• With that you'll be able to store pastas for months. I store egg based pastas for several months without an issue, and I wouldn't be surprised if the pasta lasted longer than this(though I've never had pasta this long). Without egg I'd imagine your shelf life would easily surpass 2 months. Be careful as to where you store this pasta. Excess moisture can make your pasta stick, and pungent odor will be absorbed into the pasta if stored along with spices or other foods like onions/garlic. I keep my pasta in the same cupboard as my dry goods(flour, sugar, baking soda, etc). – tsturzl Jun 8 '15 at 23:56
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Over the years I have extruded pasta hung on poles and let dry for 12 to 24 hours. Room temperature and humidity is what it's all about I have found that on humid days the pasta dried slower and was very strong. On low humidity days it would break and not be strong at all. I haver extruded over 100,000 pounds using semolina eggs and water. Weigh your eggs and water every batch cause your eggs will weigh different each batch. If you adjust your water by very small amounts it makes a huge difference. Extruded pasta dried is the best pasta you will ever eat.

  • Interesting! It is possible to beat a low humidity day by, say, steaming the pasta after hanging? – rumtscho Apr 8 '16 at 9:39
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Typically you would use stackable wooden frames with a fine mesh bottom like these:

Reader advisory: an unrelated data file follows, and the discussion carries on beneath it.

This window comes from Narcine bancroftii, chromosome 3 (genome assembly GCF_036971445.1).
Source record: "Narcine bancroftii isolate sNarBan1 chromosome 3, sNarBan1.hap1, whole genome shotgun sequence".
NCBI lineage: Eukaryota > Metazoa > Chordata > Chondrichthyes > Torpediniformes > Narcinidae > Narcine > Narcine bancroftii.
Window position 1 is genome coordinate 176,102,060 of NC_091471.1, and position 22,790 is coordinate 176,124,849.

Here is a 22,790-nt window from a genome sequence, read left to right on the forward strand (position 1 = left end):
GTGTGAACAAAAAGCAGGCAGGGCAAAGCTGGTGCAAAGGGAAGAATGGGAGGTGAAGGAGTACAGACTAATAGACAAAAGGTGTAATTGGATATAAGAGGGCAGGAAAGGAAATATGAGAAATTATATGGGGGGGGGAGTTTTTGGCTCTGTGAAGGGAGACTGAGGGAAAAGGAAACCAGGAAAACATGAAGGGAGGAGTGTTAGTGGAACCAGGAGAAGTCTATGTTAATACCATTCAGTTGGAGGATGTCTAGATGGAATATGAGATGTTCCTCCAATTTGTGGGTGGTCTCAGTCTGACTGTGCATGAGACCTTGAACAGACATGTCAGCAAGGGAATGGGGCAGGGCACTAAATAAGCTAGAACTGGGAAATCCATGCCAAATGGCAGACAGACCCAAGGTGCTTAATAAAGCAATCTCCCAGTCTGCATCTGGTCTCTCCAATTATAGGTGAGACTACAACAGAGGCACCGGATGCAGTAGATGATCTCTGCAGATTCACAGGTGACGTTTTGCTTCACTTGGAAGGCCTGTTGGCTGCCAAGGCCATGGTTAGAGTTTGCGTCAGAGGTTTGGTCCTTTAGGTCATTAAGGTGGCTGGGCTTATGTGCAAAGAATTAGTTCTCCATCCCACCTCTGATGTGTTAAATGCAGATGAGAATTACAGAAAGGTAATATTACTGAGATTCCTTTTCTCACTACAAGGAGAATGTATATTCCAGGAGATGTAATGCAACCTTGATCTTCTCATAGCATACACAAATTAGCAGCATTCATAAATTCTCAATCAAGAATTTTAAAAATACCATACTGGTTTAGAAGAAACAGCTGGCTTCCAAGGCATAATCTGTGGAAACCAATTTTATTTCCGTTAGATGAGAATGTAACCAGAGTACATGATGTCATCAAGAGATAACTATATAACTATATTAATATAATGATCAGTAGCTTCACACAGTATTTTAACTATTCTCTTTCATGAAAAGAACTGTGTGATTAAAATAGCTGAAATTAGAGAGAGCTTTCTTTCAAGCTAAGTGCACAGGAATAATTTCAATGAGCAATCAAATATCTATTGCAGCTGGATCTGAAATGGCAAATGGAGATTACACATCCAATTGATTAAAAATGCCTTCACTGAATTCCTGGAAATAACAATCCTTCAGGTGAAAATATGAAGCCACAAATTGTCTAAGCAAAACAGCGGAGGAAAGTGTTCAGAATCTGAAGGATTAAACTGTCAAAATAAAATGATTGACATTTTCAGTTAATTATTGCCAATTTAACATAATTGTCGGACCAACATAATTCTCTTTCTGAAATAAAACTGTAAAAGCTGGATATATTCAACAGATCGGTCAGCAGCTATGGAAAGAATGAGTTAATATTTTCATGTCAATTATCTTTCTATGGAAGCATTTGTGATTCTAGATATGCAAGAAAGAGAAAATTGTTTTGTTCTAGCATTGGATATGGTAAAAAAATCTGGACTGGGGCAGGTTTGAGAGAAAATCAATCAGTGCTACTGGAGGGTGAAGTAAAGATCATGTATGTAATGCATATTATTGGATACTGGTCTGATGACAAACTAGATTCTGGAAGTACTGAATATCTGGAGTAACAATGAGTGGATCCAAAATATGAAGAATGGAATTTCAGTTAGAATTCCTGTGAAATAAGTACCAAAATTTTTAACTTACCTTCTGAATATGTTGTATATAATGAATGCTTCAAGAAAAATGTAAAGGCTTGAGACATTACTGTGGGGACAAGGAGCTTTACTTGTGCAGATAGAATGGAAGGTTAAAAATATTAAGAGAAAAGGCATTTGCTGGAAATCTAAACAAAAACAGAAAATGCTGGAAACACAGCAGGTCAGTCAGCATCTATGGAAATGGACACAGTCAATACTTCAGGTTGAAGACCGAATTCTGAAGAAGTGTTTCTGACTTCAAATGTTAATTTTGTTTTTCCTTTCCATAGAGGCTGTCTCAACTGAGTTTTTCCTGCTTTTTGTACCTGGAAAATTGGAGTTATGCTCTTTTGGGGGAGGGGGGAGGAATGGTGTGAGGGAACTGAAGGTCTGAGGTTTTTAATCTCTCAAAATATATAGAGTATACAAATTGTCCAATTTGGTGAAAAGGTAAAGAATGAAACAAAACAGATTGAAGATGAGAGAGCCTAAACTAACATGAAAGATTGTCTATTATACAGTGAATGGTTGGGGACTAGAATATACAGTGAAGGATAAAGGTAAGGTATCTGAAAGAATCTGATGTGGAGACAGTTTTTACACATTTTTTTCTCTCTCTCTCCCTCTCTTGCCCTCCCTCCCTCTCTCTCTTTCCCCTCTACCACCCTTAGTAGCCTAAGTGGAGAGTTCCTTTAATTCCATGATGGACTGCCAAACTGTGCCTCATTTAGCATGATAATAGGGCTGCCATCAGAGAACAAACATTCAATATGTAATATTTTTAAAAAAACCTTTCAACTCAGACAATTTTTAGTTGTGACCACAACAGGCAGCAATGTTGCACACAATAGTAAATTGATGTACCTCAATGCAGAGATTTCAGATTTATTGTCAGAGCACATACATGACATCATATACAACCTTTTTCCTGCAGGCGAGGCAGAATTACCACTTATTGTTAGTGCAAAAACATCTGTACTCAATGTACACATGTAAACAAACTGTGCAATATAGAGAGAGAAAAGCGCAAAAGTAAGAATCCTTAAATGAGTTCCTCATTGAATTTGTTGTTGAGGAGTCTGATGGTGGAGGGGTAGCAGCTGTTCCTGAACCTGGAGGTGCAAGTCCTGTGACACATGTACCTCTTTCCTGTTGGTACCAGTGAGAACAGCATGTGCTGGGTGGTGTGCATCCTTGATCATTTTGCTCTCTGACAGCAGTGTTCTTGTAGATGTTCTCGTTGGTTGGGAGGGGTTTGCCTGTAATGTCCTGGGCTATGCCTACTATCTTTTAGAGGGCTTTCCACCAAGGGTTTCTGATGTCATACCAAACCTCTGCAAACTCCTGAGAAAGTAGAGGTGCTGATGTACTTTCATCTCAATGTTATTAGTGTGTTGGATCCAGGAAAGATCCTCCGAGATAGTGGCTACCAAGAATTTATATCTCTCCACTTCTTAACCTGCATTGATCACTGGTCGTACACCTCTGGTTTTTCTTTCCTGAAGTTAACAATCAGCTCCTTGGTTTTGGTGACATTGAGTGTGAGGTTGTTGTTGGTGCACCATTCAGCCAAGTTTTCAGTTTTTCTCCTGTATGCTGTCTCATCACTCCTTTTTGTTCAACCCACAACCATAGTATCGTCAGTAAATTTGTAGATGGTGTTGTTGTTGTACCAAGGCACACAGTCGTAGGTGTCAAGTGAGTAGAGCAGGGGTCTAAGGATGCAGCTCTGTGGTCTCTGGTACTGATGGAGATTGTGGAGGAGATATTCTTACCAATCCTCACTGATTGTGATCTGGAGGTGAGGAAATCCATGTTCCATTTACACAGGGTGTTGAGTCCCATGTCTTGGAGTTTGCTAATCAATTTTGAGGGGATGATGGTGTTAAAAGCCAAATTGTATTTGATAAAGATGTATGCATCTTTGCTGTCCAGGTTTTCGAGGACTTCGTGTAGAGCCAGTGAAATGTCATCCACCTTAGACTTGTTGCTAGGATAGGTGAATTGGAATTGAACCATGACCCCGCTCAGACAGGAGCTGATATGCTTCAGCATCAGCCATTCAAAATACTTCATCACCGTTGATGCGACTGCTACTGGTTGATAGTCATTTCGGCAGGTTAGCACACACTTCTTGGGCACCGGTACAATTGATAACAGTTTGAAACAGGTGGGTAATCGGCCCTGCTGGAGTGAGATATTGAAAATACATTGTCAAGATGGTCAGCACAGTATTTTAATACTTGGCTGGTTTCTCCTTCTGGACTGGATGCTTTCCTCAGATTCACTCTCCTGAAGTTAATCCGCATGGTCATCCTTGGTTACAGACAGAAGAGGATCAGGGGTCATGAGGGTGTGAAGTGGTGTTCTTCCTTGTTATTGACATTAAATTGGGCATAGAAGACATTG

Häussler tray (source)

Place the fresh pasta in a single layer and dry them for as long as neccessary until they are completely dry. It's impossible to give a precise time frame because environement factors like humidity and temperature vary with wheather and seasons are nearly impossble to control at home. Otherwise, the same rules aply as with all drying projects in your kitchen: Ensure good air flow, keep humidity as low as possible (better cool and dry than warm and humid...) and as an optional step, turn your pasta occasionally.

Once fully dry, they can be stored like store-bought dry pasta. If in doubt, consider paper bags in case there are traces of moisture left. For more on this, see this question.

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This question is among the most difficult to nail down for home pasta makers. Marc Vetri, Philadelphia chef and pasta guru, recommends allowing extruded pasta to dry, uncovered, in the refrigerator. The idea is to allow it to dry...but slowly. So, perhaps a couple of days at refrigeration temperature.

  • Thank you. Are there other ways to do this? I don't think my refrigerator is big enough to hold so many noodles uncovered, especially if they should be in a single layer. That's why I was hoping to find another way without refrigeration. – devbanana Jun 1 '15 at 18:04
  • @devbanana I find that drying my pasta at room temperature results in a noodle that cracks and falls apart. I make a lot of pasta at home. The vast majority is not extruded, rather rolled or hand formed. Extruded pasta is very difficult to do at home, drying is one major issue. It all depends on the type of final product that you are happy with. Everything I've read on the subject (and there is quite a bit to be found online) suggests slowing the drying process. – moscafj Jun 2 '15 at 0:39
  • What kind of pasta does this apply to? I dried rigatoni noodles on a tray according to the advice of another answerer, and they turned out great. Very sturdy, no breaking at all. – devbanana Jun 3 '15 at 0:04
  • @devbanana you had good luck. I am talking about extruded, water and semolina pasta. It's all about the temperature and humidity control. At least in my location, it's tough to do at room temp in open air. – moscafj Jun 3 '15 at 1:16